Research Highlights

Fast, sensitive photodetectors  

Published online 27 November 2015

Scientists have made stable, highly light-sensitive crystals.

Biplab Das

A research team from Saudi Arabia and Canada ‘grew’ light-sensitive single crystals of methylammonium lead bromide, with potential optoelectronic properties.  

“These crystals, easy to scale up over an area of tens of square of centimetres, could potentially be used to fabricate high-performance commercial photodetectors," says lead researcher Osman Bakr from King Abdullah Institute of Science and Technology (KAUST), Saudi Arabia. 

The scientists synthesized the crystals—also known as planar-integrated single-crystal perovskites—through a solution-processed method at room temperature. They exhibited steady-state absorption and photoluminescence at ambient conditions and under a humidity level of 57 per cent, showing no noticeable changes in their stability for over a month1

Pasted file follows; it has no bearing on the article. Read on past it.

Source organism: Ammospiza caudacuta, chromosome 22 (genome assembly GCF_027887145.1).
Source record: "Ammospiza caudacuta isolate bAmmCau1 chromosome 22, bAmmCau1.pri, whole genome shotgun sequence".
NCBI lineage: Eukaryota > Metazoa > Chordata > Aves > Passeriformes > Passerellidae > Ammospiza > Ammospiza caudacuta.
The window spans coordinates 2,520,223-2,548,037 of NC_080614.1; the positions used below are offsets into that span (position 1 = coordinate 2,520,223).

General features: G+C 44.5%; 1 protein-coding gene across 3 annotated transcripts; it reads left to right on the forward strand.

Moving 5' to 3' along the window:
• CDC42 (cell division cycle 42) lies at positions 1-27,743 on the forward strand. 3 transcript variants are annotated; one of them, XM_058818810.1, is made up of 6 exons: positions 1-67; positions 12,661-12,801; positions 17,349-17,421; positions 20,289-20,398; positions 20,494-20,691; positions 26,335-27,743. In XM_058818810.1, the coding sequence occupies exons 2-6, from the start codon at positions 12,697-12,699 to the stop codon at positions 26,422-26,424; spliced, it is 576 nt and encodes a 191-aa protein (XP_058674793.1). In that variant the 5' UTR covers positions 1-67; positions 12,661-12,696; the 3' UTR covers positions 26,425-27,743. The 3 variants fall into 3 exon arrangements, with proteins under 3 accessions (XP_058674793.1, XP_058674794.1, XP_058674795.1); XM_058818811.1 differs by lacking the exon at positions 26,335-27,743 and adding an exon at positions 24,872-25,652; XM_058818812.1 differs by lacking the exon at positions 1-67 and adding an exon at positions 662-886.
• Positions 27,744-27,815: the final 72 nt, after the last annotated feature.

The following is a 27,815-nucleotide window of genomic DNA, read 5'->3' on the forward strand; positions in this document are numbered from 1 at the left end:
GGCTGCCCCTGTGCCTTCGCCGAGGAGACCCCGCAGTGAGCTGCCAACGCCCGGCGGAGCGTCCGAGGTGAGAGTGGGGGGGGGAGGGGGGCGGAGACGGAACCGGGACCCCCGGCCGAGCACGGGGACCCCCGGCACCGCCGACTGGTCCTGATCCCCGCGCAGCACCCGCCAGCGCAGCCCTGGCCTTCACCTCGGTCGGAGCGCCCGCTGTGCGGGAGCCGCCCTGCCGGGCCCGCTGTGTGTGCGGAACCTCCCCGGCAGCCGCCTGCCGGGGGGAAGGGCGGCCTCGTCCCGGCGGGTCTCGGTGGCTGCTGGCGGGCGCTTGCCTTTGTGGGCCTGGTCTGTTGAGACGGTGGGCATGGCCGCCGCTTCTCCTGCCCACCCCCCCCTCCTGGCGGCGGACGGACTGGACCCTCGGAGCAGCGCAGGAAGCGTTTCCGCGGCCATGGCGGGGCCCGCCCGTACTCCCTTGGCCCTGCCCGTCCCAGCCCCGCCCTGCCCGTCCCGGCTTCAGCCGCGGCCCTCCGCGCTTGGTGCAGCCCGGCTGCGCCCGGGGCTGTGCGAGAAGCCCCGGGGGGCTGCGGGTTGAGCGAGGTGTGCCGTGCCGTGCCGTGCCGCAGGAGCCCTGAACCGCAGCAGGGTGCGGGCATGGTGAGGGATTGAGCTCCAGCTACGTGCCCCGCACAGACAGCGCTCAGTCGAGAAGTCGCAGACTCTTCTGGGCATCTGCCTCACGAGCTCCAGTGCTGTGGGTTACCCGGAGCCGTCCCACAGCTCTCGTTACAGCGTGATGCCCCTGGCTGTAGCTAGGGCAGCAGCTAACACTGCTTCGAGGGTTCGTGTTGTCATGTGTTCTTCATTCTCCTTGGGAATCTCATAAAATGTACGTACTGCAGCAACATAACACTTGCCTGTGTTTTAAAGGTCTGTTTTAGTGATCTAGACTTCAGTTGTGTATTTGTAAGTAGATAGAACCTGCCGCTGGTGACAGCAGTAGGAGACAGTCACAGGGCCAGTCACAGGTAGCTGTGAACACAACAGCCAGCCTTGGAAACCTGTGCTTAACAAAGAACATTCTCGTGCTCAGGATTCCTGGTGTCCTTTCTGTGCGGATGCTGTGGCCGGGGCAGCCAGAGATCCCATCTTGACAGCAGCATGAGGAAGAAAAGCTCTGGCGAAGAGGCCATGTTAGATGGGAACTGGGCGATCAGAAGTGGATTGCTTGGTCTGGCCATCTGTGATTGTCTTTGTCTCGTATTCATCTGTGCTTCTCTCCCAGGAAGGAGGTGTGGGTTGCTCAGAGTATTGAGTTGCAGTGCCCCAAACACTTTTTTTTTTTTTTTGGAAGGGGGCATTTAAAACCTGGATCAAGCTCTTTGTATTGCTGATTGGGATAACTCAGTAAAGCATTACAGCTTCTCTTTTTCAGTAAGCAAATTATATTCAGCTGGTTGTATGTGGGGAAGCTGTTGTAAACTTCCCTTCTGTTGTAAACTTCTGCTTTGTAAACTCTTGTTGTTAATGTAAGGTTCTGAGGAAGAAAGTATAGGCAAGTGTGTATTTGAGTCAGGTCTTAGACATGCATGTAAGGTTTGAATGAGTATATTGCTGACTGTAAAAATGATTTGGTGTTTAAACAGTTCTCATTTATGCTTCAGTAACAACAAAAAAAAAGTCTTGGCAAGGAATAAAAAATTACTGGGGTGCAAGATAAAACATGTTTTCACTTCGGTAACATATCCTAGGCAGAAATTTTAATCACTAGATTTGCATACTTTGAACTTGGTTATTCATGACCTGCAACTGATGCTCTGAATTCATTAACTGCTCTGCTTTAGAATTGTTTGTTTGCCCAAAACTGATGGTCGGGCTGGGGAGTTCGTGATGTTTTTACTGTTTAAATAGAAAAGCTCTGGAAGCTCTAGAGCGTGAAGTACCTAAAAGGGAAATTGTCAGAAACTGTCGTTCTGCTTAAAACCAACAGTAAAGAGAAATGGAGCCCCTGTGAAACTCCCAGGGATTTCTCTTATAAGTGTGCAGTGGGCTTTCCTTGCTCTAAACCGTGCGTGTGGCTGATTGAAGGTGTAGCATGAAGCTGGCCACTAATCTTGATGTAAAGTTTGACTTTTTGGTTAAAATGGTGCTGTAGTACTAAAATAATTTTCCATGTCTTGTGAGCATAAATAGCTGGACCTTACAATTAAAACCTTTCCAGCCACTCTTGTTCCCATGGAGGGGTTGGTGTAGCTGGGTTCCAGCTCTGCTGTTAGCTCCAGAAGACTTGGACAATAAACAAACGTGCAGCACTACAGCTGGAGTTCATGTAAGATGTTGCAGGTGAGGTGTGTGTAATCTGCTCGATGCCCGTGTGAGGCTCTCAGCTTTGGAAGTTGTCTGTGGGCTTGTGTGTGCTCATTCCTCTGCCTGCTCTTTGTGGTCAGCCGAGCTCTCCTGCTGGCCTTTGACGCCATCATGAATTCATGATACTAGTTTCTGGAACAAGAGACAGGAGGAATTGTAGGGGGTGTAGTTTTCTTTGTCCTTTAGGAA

They also showed high charge-carrier mobility and long charge-carrier diffusion lengths that exceed other types of semiconductor films. 

These crystals also possessed low trap density, a property that impedes transport of charges. It’s what gives them the potential to be used in optoelectronic devices where controlling trap density in a material is a prerequisite for most device applications.  

When a layer of the crystals on a specific substrate was exposed to light, the crystals generated a considerable amount of photocurrent by responding fast to a broad range of frequencies of light, the researchers say.  


  1. Saidaminov, M. I. et al. Planar-integrated single-crystalline perovskite photodetectors. Nature Commun. 6, 8724 (2015).